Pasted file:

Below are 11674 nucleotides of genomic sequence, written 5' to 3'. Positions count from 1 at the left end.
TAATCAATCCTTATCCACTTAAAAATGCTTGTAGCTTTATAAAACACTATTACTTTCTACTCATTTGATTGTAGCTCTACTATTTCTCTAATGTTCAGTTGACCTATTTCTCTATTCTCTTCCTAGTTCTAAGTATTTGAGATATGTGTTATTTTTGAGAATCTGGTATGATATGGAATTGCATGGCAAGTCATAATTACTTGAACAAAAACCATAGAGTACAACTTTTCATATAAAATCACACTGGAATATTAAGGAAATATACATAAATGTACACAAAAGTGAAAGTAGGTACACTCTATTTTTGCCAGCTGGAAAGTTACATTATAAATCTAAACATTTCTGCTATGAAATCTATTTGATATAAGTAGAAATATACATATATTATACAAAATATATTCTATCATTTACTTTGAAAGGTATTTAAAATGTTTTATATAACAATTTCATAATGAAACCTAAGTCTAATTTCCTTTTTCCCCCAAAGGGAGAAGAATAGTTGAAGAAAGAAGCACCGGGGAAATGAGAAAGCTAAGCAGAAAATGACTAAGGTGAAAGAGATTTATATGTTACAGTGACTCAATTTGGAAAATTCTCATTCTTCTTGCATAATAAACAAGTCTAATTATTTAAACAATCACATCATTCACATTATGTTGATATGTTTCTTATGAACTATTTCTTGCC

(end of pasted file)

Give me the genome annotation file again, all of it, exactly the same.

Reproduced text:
Below are 11674 nucleotides of genomic sequence, written 5' to 3'. Positions count from 1 at the left end.
TAATCAATCCTTATCCACTTAAAAATGCTTGTAGCTTTATAAAACACTATTACTTTCTACTCATTTGATTGTAGCTCTACTATTTCTCTAATGTTCAGTTGACCTATTTCTCTATTCTCTTCCTAGTTCTAAGTATTTGAGATATGTGTTATTTTTGAGAATCTGGTATGATATGGAATTGCATGGCAAGTCATAATTACTTGAACAAAAACCATAGAGTACAACTTTTCATATAAAATCACACTGGAATATTAAGGAAATATACATAAATGTACACAAAAGTGAAAGTAGGTACACTCTATTTTTGCCAGCTGGAAAGTTACATTATAAATCTAAACATTTCTGCTATGAAATCTATTTGATATAAGTAGAAATATACATATATTATACAAAATATATTCTATCATTTACTTTGAAAGGTATTTAAAATGTTTTATATAACAATTTCATAATGAAACCTAAGTCTAATTTCCTTTTTCCCCCAAAGGGAGAAGAATAGTTGAAGAAAGAAGCACCGGGGAAATGAGAAAGCTAAGCAGAAAATGACTAAGGTGAAAGAGATTTATATGTTACAGTGACTCAATTTGGAAAATTCTCATTCTTCTTGCATAATAAACAAGTCTAATTATTTAAACAATCACATCATTCACATTATGTTGATATGTTTCTTATGAACTATTTCTTGCC